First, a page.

A little bit of background: My mother is 80 years old and has had a knee replacement canceled twice due to issues with her blood pressure. The last time she was literally on the operating table. Now her knee has gotten so bad she's basically crippled, using a walker, and we are looking for (hopefully) temporary home care to prevent a bad fall.

She has never had a lot of emotional strength. My dad was the rock in our family and she depended on him for everything. She also likes to engage in magical thinking... like ignoring her medical issues until they become so bad she is forced to act. (She should have had this knee surgery several years ago). "Ignorance is bliss" is her favorite motto and she is incredibly stubborn to the point of exasperation. She also doesn't like change... her routine and her familiar environments are everything to her. Suffice it to say, she has always been a difficult woman and things are only getting worse.

My question is... can the extreme stress brought about the the canceled surgeries, her current state of limbo (we're waiting to get the next surgery scheduled, if she can even have it), my dad's death several years ago, fear over her worsening health... cause dementia? In the past few months, most notably since the last cancelled surgery, she is displaying clear signs of cognitive decline, and just overall decline. For example: She thinks the remote is the phone... she can't eat without spilling all over herself... she acts hysterical about this medical drama and calls her friends multiple times a day rehashing the awful events, but with fantastical embellishments. What really scares the crap out of me: The other day she said she thought my cousin was here helping take care of her... and I don't have a cousin. I'm her daughter and I'm the only one taking care of her. She has since "apologized" about this, and said she is just extremely upset about what's been happening. She thinks her brain couldn't accept the reality of the cancelled surgery and she kind of snapped. She's always been a bit forgetful and loopy, but this was totally shocking to me. I haven't even recounted what happened to my friends or significant other because I'm so disturbed.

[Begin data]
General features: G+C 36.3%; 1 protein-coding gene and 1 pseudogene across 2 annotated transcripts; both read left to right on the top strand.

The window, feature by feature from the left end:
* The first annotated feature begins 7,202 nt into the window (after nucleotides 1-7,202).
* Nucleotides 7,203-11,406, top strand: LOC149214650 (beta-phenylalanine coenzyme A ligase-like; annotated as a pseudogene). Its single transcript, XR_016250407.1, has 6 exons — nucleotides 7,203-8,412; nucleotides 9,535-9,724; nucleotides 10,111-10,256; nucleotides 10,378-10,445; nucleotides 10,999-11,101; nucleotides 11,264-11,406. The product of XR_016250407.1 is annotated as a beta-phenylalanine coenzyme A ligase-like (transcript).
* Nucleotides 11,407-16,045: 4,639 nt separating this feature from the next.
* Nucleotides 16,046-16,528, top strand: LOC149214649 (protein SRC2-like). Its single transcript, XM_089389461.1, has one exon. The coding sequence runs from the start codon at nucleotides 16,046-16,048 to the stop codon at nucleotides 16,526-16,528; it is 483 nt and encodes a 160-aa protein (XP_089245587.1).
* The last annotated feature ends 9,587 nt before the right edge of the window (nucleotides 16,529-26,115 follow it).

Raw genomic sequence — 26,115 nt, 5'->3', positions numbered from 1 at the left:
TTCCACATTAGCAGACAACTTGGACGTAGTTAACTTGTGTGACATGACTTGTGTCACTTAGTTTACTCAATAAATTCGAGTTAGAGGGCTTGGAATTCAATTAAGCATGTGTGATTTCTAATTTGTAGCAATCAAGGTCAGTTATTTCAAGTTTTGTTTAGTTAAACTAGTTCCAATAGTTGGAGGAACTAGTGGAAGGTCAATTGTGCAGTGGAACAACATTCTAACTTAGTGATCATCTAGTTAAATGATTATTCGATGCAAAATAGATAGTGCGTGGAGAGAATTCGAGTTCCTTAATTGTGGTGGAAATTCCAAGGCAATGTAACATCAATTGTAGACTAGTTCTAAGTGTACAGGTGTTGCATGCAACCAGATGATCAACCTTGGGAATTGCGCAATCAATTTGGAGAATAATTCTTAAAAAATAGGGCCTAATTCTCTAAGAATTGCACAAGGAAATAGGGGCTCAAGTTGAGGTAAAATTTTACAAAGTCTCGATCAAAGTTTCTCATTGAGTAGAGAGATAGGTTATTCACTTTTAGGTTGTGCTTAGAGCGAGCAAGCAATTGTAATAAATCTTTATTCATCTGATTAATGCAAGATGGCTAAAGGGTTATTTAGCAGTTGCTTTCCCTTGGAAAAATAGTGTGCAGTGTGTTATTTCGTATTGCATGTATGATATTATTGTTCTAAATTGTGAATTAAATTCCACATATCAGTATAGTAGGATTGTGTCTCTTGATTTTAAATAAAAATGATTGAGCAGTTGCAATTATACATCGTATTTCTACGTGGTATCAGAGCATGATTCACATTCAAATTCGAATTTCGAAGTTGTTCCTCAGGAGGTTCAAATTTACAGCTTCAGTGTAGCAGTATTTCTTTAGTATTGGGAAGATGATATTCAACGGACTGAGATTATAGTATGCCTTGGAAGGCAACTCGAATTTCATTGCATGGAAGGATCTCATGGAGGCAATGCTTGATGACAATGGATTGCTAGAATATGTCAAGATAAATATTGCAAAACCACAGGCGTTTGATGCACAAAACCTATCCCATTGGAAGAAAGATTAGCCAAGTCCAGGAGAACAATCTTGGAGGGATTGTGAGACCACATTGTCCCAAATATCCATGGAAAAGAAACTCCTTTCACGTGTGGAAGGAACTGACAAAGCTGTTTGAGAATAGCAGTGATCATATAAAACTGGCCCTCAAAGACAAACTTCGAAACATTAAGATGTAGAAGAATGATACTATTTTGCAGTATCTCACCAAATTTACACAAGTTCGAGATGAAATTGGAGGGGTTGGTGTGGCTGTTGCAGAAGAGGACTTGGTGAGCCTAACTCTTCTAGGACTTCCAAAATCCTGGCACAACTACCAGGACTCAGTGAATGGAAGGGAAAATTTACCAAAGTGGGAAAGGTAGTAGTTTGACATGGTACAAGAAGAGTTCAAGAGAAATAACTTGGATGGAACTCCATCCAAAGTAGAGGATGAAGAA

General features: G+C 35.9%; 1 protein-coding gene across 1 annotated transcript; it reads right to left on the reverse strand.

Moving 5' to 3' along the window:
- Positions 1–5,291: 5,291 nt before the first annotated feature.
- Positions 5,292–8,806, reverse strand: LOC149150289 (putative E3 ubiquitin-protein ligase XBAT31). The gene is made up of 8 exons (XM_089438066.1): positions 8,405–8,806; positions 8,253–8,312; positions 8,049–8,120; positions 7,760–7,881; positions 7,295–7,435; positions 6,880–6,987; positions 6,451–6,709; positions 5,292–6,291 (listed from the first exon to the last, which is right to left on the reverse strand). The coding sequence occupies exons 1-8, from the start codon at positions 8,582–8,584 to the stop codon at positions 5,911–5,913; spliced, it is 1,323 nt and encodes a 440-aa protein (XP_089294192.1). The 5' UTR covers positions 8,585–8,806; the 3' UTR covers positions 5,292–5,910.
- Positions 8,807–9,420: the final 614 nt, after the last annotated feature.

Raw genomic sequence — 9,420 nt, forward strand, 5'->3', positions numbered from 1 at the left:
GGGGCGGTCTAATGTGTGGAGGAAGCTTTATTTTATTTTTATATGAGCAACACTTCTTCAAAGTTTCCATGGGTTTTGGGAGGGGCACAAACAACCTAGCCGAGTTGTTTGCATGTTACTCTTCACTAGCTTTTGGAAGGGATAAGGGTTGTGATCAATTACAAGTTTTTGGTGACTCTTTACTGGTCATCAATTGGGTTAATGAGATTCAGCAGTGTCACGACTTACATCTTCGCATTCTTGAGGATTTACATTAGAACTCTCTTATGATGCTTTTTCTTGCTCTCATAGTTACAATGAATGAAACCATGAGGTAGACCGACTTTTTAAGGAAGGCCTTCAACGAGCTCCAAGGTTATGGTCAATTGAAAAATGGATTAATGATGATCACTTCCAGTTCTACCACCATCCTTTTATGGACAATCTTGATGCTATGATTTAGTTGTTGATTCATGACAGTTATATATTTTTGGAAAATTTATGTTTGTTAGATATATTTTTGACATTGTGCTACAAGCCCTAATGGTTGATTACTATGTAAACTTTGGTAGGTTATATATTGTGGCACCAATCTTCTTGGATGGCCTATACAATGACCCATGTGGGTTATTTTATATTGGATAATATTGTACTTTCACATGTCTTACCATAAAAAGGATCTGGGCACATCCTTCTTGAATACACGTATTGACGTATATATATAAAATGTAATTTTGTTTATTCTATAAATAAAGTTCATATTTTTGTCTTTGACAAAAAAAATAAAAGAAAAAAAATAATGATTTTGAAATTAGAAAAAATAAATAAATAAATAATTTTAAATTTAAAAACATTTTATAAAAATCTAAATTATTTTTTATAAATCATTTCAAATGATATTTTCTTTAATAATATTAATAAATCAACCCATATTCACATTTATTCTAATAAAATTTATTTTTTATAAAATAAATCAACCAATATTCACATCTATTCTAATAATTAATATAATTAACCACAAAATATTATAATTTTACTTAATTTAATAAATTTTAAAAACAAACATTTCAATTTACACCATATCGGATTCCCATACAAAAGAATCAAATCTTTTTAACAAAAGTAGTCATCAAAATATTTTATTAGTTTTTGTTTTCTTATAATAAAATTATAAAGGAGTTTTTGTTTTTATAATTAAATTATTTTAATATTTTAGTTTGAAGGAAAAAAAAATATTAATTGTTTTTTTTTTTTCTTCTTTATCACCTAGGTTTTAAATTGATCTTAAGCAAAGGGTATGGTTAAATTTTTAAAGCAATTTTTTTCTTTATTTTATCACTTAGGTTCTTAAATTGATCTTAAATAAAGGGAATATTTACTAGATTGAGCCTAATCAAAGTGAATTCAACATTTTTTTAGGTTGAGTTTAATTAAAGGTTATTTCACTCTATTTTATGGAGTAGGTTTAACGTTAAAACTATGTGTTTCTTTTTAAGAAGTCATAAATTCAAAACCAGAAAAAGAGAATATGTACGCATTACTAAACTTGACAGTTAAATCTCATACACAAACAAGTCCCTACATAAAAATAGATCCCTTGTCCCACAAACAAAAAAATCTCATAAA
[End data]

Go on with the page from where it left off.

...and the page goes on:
I'm hoping that this is not as serious as it clearly appears to be. Has anyone else experienced frightening cognitive decline after a trauma? And can a person get back to normal eventually?

Thanks for your help!


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She should see her doctor for several reasons:

1) UTIs can cause dementia-like symptoms - culture is best
2) Other infections can also cause dementia-like symptoms - blood work
3) Imbalances in electrolytes, etc can cause confusion - blood work
4) High BP puts her at a higher risk for strokes, TIAs and dementia

For # 4, even if treated with medications, it still can predispose someone to dementia (vascular.) My mother was treated for high BP for decades. No idea if she ever had TIAs, but by 90yo she developed dementia.

Stress can indeed impact one's thinking and result in some memory lapses. Quick lookup says increased anxiety and stress can possibly predispose someone to depression and/or dementia, but I should think this would take years to build up enough to result in suddenly seeming to have dementia. Being befuddled or forgetting things can be caused by stress, but thinking you are a cousin that doesn't exist???

Before setting a date for surgery, get her in for a thorough checkup, urine culture, bloodwork, to rule out anything else causing this. Sudden onset of dementia-like behavior is commonly seen with UTIs in elders (and NO obvious signs of UTI, like pain.) If all is negative, then potentially she should see a neurologist to determine if she's had TIAs, a stroke, or some other cause for her behaviors. If not, the anesthesia alone in elders can wreak havoc, more dementia-like symptoms and they could last for months or longer. Additionally, like others mentioned, is she going to be compliant with ALL post-op care and exercise? Knee replacement isn't magical, she won't hop out of the bed and walk!

Depending on what the doctors determine after various tests, consider trying injections in the knee rather than surgery. Those can alleviate a lot of pain - they will require periodic shots, but generally it is limited to 4x/year. Talk to the ortho surgeon about that (and mention her current state - BP is bad enough, but if she's not up to snuff, I wouldn't put her through the surgery.)
Helpful Answer (1)
Reply to disgustedtoo

Imho, your mother should be seen by a geriatric neurologist.
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Reply to Llamalover47
JWill0308 Jul 27, 2021